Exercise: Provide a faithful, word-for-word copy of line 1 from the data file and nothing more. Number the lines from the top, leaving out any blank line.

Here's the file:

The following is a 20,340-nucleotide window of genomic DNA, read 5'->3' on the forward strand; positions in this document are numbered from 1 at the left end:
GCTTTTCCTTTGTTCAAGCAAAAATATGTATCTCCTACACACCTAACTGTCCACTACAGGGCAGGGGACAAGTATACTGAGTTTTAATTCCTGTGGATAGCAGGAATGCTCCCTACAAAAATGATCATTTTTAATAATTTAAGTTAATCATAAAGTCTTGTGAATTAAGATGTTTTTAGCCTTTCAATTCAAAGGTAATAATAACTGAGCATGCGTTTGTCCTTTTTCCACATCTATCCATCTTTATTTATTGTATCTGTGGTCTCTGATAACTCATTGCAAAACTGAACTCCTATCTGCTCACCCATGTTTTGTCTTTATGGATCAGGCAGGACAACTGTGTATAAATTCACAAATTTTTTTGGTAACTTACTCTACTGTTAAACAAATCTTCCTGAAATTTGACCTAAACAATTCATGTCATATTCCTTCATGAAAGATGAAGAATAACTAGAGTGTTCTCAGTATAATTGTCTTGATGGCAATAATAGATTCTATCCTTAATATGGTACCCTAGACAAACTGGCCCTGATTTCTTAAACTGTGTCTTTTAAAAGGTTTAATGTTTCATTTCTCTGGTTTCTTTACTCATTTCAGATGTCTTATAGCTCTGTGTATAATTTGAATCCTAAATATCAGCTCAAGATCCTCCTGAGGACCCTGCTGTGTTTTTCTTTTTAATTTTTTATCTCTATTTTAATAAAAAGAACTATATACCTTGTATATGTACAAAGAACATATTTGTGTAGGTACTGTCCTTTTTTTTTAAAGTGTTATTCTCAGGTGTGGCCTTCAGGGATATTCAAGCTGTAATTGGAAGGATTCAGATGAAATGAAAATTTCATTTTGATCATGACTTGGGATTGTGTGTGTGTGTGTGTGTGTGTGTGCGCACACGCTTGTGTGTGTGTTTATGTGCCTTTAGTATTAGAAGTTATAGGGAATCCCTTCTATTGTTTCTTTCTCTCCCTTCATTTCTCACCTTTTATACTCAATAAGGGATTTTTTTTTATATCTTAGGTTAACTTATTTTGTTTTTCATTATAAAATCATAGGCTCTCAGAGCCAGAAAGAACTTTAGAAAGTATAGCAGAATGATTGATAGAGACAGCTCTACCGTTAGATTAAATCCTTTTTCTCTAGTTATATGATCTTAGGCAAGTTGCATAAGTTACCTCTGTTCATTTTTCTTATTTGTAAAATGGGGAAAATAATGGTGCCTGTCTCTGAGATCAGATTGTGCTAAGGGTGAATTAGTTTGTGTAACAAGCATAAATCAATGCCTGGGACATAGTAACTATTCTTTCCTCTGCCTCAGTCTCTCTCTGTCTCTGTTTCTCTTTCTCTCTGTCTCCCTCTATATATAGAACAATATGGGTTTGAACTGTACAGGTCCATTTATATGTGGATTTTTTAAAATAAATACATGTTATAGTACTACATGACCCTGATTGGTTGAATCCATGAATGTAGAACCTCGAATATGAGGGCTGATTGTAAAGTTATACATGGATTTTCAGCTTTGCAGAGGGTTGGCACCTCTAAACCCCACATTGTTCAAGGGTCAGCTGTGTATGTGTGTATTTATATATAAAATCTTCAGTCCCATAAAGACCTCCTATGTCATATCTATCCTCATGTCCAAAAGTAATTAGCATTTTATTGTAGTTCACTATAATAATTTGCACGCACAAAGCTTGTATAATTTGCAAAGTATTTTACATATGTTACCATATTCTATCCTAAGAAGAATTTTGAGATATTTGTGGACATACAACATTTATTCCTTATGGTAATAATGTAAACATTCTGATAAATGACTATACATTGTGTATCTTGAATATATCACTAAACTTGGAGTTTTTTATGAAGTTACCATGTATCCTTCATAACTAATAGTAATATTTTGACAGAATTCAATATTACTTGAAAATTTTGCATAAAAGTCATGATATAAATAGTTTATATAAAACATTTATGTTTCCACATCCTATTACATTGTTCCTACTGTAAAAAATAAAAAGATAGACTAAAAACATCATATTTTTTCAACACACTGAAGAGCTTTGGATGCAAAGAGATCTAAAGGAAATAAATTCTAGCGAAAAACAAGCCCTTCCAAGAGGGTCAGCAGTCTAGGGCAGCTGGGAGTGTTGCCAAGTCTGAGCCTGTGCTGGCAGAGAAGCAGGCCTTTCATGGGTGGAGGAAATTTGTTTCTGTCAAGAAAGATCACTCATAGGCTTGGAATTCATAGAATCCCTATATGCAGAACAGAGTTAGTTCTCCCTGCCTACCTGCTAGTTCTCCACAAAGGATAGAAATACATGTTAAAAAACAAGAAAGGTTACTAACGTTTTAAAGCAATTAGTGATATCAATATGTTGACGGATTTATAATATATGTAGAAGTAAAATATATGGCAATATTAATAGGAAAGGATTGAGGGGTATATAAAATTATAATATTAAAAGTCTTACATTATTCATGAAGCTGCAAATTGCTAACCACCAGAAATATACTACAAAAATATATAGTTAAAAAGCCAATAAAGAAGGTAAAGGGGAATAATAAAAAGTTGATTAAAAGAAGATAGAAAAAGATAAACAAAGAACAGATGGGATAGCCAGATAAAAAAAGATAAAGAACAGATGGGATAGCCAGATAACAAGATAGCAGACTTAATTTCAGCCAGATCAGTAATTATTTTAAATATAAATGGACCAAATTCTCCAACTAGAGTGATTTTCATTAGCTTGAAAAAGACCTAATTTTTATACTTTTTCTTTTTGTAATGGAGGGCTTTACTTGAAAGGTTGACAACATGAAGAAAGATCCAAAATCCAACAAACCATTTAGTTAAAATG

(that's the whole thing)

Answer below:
The following is a 20,340-nucleotide window of genomic DNA, read 5'->3' on the forward strand; positions in this document are numbered from 1 at the left end: